Strategic Planning Sessions

I really enjoyed attending YPRL's recent strategic planning sessions and relished the opportunity to do some blue-sky thinking about the future of libraries.

While varied in topic, our speakers' ideas about the future intersected in interesting ways. Unsurprisingly, the changes that technology have brought to the way we work, live and study were at the fore.

We learned that while physical book loans are on the decline across public libraries, ebook downloads are trending way up and that audiobooks are the fastest growing category in publishing. Bolinda Audio CEO Rebecca Herrmann had some exciting provocations in this space, including What shifts in thinking about service is needed to reach customers digitally? and How would a library be positioned in a digital marketplace? 

While exciting, the digital divide is real and Ian Phillips noted that libraries must support digital inclusion to service the 1 in 6 households that do not have internet access, while Stefan Schutt suggested that the "differentiated space" that connects digital and physical worlds is still all about belonging. Libraries have long been a third space where community members can connect. How could we continue to create welcoming and inclusive places across virtual as well as physical spaces?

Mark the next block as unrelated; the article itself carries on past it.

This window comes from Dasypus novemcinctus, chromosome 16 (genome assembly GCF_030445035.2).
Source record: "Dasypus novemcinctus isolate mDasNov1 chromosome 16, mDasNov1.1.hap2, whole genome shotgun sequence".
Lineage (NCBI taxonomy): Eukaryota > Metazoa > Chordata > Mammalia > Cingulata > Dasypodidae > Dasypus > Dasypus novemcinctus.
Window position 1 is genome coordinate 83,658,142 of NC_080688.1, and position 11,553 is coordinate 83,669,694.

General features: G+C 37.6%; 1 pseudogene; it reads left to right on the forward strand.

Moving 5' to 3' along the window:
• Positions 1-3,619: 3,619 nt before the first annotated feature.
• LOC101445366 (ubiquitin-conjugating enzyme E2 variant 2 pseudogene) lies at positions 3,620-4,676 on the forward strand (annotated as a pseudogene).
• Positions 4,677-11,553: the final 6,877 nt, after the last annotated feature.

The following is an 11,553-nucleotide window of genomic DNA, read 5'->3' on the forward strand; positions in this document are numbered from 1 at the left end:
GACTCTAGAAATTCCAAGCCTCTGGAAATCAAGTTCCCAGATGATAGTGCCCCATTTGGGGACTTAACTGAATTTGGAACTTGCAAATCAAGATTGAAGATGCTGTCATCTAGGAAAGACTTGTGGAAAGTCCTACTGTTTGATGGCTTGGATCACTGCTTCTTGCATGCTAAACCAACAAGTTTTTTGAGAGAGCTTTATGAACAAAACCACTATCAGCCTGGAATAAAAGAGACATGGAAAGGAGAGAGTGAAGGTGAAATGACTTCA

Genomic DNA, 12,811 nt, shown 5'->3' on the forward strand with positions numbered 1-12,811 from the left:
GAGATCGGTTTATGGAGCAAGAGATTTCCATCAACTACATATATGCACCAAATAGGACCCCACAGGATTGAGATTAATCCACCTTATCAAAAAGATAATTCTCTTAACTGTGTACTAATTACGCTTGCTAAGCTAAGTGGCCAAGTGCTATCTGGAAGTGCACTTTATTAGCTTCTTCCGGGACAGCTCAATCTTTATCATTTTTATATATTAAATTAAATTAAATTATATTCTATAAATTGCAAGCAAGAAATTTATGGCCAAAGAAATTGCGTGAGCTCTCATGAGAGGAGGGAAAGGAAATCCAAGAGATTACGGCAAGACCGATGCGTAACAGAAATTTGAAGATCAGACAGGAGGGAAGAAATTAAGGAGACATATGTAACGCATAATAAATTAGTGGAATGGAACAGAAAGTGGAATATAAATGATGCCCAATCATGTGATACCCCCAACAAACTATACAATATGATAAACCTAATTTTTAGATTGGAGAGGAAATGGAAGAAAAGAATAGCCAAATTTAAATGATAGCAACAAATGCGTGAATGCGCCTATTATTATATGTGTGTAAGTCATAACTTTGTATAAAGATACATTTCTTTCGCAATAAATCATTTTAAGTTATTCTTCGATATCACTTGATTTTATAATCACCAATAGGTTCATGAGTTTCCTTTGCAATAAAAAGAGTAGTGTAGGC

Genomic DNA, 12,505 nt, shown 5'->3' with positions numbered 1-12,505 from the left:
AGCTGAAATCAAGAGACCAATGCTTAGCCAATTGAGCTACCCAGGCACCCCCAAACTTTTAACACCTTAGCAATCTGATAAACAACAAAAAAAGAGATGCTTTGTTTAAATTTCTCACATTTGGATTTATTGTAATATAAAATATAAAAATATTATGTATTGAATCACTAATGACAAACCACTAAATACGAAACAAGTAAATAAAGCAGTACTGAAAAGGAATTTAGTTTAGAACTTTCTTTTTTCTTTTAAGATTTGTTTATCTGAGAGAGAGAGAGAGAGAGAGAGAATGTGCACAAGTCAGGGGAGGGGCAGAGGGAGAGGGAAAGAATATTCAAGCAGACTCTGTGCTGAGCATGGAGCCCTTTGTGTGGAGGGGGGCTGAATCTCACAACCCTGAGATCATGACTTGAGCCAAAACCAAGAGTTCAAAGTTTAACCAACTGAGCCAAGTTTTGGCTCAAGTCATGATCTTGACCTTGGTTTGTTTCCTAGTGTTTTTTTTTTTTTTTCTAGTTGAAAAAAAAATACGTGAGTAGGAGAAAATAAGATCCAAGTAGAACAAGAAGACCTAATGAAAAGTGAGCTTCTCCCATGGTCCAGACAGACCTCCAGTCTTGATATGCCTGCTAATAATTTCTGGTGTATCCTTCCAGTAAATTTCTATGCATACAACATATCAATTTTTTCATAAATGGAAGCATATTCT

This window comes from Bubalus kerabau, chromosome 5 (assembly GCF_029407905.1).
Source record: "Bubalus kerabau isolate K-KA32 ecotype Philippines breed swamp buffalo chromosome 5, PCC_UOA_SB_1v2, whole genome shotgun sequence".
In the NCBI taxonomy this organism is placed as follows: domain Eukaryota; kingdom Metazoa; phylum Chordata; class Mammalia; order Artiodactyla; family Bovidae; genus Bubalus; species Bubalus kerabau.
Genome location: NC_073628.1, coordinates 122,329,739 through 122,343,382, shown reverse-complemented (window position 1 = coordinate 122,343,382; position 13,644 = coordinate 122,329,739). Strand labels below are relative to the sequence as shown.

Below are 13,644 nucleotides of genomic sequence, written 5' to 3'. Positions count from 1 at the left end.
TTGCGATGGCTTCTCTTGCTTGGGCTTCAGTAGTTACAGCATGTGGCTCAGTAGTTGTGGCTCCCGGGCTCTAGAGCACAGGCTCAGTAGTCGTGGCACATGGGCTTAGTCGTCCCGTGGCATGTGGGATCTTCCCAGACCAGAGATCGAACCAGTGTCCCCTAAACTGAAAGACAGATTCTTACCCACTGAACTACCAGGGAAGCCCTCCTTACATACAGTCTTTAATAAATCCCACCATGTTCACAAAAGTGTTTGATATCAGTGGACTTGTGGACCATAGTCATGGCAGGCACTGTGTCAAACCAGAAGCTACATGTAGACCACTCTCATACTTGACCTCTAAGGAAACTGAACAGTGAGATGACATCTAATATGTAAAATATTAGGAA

Micah Macri from Eastern Regional Libraries spoke eloquently about the need for technology to be delightful as well as useful. Rather than being driven by systems, how can we adapt technology to ensure that library interfaces that ones that patrons will love?

Rapidly changing technologies are also changing the way we learn. Rather than specific expertise, nowadays workers need soft skills that can be deployed in a variety of ways such as being collaborative, communicative, creative and flexible. Libraries have long been sites of literacy and digital literacy. How can we adapt to the changing workforce to help create skilled, successful communities?

State Library Victoria's Justine Hyde threw out three big ideas about the role that libraries could play in the future: igniting creativity through conversations and collaborations; ensuring representation and diversity in collections, programs and staff; and increasing access. An inspiring vision!

The sessions were a reminder about the importance of libraries evolving to meet the changing needs of our communities. Not only in terms of services and programs for patrons, but ensuring that we as individuals and library teams continue to learn, adapt and be agile in how we work.  

By Lisa Dempster

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